In response to city staff’s comprehensive update on homelessness, the Santa Monica City Council used a special session Wednesday night to give priority access to affordable housing to Emergency Housing Voucher program participants, approved up to $200,000 for expanded legal and support services to Santa Monica renters at risk of eviction, and endorsed potential new investments to address homelessness as resources become available.

These investments would include creating an additional multidisciplinary street team to provide expanded outreach citywide, expanding the Santa Monica Police Department’s Homeless Liaison Program (HLP) team to operate seven days a week, and redesigning the SAMOSHEL interim housing program scope to facilitate after-hours intakes for city referrals. These responsive solutions combined with longer-term strategies such as working regionally to increase the supply of affordable housing and pursuing a strategy to address behavioral health comprise the city’s comprehensive approach to homelessness.

“We must integrate today’s timely and responsive solutions with our longer-term existing strategies such as regional work to increase the supply of affordable housing and multifaceted approaches to behavioral health,” said Mayor Sue Himmelrich. “Our constant attention is critical to addressing homelessness in Santa Monica. The council’s investments respond to community questions and concerns, but more importantly, they connect people to life-saving resources and into permanent housing.”

The council’s discussion also addressed a wide range of topics from parks and public spaces, housing, street medicine, public safety, prevention programs, substance abuse, the legal system, mental health, and housing. System constraints and challenges related to the workforce, enforcement, behavioral health, housing capacity, and resources were also presented.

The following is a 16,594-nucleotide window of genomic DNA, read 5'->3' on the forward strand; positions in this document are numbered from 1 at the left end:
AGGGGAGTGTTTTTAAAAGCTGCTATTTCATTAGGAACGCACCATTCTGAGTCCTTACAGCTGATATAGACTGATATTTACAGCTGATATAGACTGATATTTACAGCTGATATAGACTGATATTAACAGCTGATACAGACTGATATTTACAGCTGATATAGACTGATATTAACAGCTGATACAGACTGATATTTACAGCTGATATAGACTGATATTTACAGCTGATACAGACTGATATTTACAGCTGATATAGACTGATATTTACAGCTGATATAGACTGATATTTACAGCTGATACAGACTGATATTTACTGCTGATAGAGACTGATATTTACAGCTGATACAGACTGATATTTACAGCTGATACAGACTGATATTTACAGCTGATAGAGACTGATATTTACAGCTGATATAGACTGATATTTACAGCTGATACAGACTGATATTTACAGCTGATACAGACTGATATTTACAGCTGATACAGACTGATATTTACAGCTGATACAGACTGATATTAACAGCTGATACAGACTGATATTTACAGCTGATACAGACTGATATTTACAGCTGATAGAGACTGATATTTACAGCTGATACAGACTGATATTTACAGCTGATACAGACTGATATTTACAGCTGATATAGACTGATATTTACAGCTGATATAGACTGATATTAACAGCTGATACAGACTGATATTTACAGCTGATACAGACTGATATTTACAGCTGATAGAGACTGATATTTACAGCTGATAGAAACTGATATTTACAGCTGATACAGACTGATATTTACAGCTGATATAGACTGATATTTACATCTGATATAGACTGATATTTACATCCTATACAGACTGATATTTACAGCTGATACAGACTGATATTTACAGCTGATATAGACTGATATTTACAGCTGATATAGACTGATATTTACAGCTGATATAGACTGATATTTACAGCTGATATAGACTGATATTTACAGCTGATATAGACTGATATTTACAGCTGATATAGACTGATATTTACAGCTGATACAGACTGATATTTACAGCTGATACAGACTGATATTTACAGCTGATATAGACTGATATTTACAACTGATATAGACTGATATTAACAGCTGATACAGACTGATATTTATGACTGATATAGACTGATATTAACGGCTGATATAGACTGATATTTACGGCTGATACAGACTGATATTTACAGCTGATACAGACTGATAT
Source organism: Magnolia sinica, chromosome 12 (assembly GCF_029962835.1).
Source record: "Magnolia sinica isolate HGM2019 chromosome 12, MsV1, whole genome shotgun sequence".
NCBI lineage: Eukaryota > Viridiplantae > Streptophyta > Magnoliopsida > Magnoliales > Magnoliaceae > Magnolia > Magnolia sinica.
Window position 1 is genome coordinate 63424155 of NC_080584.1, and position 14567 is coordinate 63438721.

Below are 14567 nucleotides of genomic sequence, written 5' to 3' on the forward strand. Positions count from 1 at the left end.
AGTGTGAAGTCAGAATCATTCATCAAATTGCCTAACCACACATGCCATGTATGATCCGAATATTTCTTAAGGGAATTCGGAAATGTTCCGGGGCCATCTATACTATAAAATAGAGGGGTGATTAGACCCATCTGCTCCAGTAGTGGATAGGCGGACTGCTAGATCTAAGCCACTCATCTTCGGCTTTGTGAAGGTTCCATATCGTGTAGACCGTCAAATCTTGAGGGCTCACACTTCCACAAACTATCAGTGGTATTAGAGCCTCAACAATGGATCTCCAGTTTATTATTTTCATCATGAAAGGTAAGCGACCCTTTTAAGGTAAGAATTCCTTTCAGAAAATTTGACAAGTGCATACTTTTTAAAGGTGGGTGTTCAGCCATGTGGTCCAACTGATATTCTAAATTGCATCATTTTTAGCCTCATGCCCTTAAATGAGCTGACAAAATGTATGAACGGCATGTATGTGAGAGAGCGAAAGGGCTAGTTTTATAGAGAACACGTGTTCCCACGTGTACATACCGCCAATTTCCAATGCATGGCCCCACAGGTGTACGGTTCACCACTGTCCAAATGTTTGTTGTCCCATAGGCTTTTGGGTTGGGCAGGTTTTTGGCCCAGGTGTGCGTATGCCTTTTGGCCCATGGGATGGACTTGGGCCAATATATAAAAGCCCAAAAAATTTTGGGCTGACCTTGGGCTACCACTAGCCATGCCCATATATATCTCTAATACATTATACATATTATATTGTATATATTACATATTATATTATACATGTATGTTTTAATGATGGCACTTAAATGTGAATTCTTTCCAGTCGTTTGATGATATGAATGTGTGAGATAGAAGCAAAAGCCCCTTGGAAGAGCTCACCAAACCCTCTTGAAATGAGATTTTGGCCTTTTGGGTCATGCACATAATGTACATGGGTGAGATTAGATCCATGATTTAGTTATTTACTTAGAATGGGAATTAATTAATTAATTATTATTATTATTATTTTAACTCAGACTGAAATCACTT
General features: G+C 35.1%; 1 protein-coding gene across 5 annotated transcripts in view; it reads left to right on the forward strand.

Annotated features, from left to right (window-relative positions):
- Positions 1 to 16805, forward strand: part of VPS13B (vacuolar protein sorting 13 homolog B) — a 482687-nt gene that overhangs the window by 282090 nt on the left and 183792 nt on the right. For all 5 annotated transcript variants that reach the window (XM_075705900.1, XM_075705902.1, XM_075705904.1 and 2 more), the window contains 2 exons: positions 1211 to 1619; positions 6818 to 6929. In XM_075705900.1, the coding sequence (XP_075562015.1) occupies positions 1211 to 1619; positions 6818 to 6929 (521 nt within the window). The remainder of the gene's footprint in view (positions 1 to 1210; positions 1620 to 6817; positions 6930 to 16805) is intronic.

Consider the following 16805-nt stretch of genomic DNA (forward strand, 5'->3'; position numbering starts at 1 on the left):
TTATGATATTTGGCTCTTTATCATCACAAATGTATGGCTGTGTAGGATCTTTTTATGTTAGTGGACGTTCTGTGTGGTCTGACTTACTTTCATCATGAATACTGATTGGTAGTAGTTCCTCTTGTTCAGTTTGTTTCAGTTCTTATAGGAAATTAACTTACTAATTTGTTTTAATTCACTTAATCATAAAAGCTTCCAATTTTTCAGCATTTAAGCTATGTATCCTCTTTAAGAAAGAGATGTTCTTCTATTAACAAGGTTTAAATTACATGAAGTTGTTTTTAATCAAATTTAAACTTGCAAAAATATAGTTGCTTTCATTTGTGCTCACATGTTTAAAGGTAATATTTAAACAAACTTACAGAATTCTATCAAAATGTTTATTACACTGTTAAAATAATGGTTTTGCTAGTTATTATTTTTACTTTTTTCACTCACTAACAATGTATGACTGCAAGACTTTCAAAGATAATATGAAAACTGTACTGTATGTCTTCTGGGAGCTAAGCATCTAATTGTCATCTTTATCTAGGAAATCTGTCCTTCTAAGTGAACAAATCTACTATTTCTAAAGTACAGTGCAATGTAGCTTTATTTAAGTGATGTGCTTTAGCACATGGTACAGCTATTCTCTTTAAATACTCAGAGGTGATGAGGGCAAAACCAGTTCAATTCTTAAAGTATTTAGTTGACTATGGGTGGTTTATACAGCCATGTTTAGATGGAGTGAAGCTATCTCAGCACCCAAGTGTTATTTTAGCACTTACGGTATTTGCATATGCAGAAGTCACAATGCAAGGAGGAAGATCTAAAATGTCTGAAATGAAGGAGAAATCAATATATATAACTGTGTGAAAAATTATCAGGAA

Council direction comes as city staff shared the results of the 2022 Homeless Count held in February (Release: Santa Monica’s results show 807 people experiencing homelessness were counted in Santa Monica, a decrease of 11 percent from the 907 individuals counted in January 2020. While this decrease is due to local shelter capacity being significantly reduced to comply with COVID-19 public health guidance, the number of people experiencing unsheltered homelessness in Santa Monica stayed nearly consistent with 2020, increasing 1 percent to 608 in 2022. The city continues to focus on permanent solutions combined with responding to immediate public health and quality-of-life issues, including the expanded availability of regional interim shelter beds, which the city claims have helped prevent a local increase in homelessness.

According to the city, Santa Monica’s initiatives are organized under four pillars:

  1. Preventing Homelessness:  Preventing housed Santa Monicans from becoming homeless and increasing affordable housing opportunities
  2. Behavioral Health:  Addressing the physical and behavioral health needs of vulnerable residents providing more access to healthcare
  3. Safe Public Spaces:  Continuously enhancing the city’s approach to maintaining equitable access to safe, fun, and healthy open spaces